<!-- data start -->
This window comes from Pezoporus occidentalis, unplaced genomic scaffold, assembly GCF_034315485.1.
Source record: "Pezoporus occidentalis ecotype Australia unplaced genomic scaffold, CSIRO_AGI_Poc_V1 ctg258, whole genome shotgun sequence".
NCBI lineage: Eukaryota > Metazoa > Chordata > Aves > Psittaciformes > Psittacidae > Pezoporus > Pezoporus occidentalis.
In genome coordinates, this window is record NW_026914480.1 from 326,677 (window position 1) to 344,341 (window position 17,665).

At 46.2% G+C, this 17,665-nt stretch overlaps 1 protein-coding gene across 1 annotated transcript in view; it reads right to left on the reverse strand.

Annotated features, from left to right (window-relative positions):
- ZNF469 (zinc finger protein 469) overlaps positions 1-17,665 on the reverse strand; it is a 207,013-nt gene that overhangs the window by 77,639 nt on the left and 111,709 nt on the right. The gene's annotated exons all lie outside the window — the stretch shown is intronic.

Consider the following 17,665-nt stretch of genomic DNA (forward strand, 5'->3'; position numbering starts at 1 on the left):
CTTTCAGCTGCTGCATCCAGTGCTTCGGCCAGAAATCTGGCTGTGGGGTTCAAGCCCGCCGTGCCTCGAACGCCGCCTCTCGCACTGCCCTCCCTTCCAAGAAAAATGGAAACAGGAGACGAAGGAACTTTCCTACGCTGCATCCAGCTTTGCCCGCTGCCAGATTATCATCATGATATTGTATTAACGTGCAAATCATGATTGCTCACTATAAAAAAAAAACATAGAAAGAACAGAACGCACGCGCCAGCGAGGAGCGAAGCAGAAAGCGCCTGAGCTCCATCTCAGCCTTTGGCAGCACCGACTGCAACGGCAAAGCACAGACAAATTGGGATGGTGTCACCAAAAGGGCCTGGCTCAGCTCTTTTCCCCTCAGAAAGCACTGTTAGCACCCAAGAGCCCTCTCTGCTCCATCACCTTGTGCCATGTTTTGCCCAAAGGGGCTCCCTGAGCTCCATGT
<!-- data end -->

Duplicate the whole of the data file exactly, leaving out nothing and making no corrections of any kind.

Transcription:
This window comes from Pezoporus occidentalis, unplaced genomic scaffold, assembly GCF_034315485.1.
Source record: "Pezoporus occidentalis ecotype Australia unplaced genomic scaffold, CSIRO_AGI_Poc_V1 ctg258, whole genome shotgun sequence".
NCBI lineage: Eukaryota > Metazoa > Chordata > Aves > Psittaciformes > Psittacidae > Pezoporus > Pezoporus occidentalis.
In genome coordinates, this window is record NW_026914480.1 from 326,677 (window position 1) to 344,341 (window position 17,665).

At 46.2% G+C, this 17,665-nt stretch overlaps 1 protein-coding gene across 1 annotated transcript in view; it reads right to left on the reverse strand.

Annotated features, from left to right (window-relative positions):
- ZNF469 (zinc finger protein 469) overlaps positions 1-17,665 on the reverse strand; it is a 207,013-nt gene that overhangs the window by 77,639 nt on the left and 111,709 nt on the right. The gene's annotated exons all lie outside the window — the stretch shown is intronic.

Consider the following 17,665-nt stretch of genomic DNA (forward strand, 5'->3'; position numbering starts at 1 on the left):
CTTTCAGCTGCTGCATCCAGTGCTTCGGCCAGAAATCTGGCTGTGGGGTTCAAGCCCGCCGTGCCTCGAACGCCGCCTCTCGCACTGCCCTCCCTTCCAAGAAAAATGGAAACAGGAGACGAAGGAACTTTCCTACGCTGCATCCAGCTTTGCCCGCTGCCAGATTATCATCATGATATTGTATTAACGTGCAAATCATGATTGCTCACTATAAAAAAAAAACATAGAAAGAACAGAACGCACGCGCCAGCGAGGAGCGAAGCAGAAAGCGCCTGAGCTCCATCTCAGCCTTTGGCAGCACCGACTGCAACGGCAAAGCACAGACAAATTGGGATGGTGTCACCAAAAGGGCCTGGCTCAGCTCTTTTCCCCTCAGAAAGCACTGTTAGCACCCAAGAGCCCTCTCTGCTCCATCACCTTGTGCCATGTTTTGCCCAAAGGGGCTCCCTGAGCTCCATGT